Guinea-Bissau’s new military leaders met on Monday with politicians, civil society representatives and religious leaders, many of whom congratulated coup leader General Verissimo Correia Seabra for removing the chaotic civilian government of ex-president Kumba Yala.
Carlos Gomes, leader of the African Party for the Independence of Guinea-Bissau and Cape Verde (PAIGC), which ruled the small West African country until 1999, said the army had saved democracy.
Francisco Fadul, the head of the interim government which ruled Guinea-Bissau in the period leading up to elections in 2000 which brought Kumba Yala to power, also welcomed his overthrow. He said the army had saved the country from dictatorship.
Fernando Gomes, the leader of the United Popular Alliance, also congratulated the military for intervening.
However, the Guinea-Bissau Resistance - Bafata Movement, an estranged former ally of Kumba Yala, said it regretted that the coup had upset constitutional order. The party said it was important that fresh elections be held soon.
In the streets of the capital Bissau, ordinary people greeted Sunday's bloodless coup with a sense of relief following three years of incessant government reshuffles and repeated strikes by civil servants demanding their unpaid wages.
The new authorities scrapped a dawn to dusk curfew imposed 24 hours earlier and lifted restrictions which had been placed temporarily on the free movement of vehicles and people. Shops and markets reopened and the authorities reopened the airport and the land frontiers with Senegal and Guinea-Conakry.
The six-hour meeting between army commanders and political and civil society leaders focused on the formation of a transitional government to lead this former Portuguese colony into fresh elections next year, but no ministerial appointments were announced.
The new administration is due to be backed by a broad-based consultative body to be called the national transitional council.
The meeting ended with a joint resolution strongly backing Sunday’s coup. The resolution said the army's removal of Kumba Yala had rescued Guinea-Bissau from the prospect of civil war. It welcomed the coup leaders’ commitment to holding elections and called on the international community to give formal recognition to the 32-member Committee for the Restoration of Constitutional and Democratic Order (CMROCD) which has effectively siezed power.
Correia Seabra stressed that he was strictly an interim leader and pledged to hand over power to “a credible civilian figure.” He has so far declined to say when elections would be held, but participants at the meeting said it would not be before the end of this year.
The army intervened 48 hours after the National Electoral Commission said voters' lists would not be ready in time to conduct free and fair parliamentary elections on 12 October that had been postponed four times already.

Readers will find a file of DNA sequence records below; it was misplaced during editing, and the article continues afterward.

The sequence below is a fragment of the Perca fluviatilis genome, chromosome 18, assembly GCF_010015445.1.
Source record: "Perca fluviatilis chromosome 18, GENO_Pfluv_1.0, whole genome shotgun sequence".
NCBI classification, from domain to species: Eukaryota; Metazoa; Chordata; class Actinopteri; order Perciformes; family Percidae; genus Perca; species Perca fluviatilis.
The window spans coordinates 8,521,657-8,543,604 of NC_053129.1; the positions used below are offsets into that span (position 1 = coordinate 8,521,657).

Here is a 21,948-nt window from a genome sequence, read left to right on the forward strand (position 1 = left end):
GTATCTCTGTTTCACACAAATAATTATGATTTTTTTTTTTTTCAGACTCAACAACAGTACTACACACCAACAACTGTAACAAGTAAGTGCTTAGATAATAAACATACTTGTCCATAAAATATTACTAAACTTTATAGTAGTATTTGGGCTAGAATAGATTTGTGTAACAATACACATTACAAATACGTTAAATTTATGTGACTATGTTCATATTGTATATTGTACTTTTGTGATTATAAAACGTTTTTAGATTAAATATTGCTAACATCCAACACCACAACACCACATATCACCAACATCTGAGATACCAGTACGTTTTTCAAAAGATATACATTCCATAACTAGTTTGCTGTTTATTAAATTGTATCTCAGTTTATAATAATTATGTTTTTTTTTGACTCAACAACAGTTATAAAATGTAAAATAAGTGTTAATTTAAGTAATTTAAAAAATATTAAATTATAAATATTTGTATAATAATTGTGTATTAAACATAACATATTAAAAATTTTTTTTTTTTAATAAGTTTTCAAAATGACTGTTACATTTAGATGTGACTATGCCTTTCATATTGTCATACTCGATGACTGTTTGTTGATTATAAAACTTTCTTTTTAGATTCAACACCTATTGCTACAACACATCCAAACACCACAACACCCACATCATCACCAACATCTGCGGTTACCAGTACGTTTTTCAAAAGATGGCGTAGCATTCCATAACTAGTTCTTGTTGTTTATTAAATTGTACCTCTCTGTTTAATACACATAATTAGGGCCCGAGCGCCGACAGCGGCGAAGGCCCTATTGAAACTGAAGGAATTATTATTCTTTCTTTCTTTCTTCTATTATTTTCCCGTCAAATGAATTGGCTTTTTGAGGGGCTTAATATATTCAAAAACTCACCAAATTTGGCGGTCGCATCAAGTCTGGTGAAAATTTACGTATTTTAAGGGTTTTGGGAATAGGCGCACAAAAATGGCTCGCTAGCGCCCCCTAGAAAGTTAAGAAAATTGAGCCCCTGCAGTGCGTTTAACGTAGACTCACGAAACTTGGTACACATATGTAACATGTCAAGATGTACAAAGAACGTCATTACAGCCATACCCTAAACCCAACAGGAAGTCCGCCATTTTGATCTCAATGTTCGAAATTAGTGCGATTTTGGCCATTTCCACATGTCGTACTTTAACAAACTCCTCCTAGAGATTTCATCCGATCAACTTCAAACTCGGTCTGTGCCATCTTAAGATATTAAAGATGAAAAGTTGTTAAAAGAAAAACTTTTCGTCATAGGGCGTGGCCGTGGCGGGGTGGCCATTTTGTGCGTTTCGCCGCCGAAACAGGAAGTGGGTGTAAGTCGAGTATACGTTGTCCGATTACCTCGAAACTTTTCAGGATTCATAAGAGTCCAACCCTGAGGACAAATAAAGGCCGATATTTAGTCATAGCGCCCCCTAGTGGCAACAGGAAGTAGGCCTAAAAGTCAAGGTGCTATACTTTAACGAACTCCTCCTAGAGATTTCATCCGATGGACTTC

While there were no public demonstrations in support of the coup, the military intervention was broadly welcomed in this desperately poor country of 1.3 million people.
Ordinary citizens, chatting on buses or in taxis, said the coup should have happened long ago. They were adamant that Kumba Yala and deposed Prime Minister Mario Pires were overwhelmingly to blame for the country's difficult economic situation. Most civil servants had not been paid for up to nine months.
The main trade union organisation, the National Union of Guinean Workers (UNTG), called off a general strike it had been trying to organise in protest at Kumba Yala's erratic rule and urged people to go into work as usual.
Kumba Yala and Pires were both allowed to return home on Monday morning, but were placed under house arrest.
Although the coup was generally greeted as a welcome fait accompli at home, it continued to draw criticism abroad.
UN Secretary-General Kofi Annan condemned the putsch and called “on the parties concerned not to resort to any acts of violence or retribution”.
South Africa expressed its “unequivocal condemnation” of the military takeover, joining Nigeria, Angola, Mozambique, Sao Tome and the African Union in condemning Correia Seabra for seizing power
But there was no sign of a concerted campaign to have Kumba Yala reinstated, like that which forced coup leaders in the island state of Sao Tome and Principe to back down in July and allow elected president Fradique de Menezes to return to power a week after he was overthrown.
Even organisations which would normally be strongly opposed to military intervention voiced little sympathy for the departed civilian leader.
The human rights organisation RADDHO in neighbouring Senegal described Kumba Yala as “an ethnocratic head of state who did absolutely nothing to prevent what happened to him”.
Yala had been widely accused of favouring members of his own Balante ethnic group and of discriminating against Muslims who comprise nearly half the population.
Foreign governments have already initiated diplomatic contacts with the military leaders in Guinea-Bissau.
The Economic Community of West African States (ECOWAS), which has deployed 650 soldiers from Guinea-Bissau as part of its peacekeeping force in Liberia, was due to send a delegation of ministers to Bissau late on Monday. .
Meeting in Lisbon on Monday, ambassadors from members of the Community of Portuguese-Speaking Countries (CPLP) came out against the coup and appealed for the reestablishment of order. But they also urged the meeting of soldiers and civilians in Bissau “to obtain solutions to the country’s problems through dialogue.”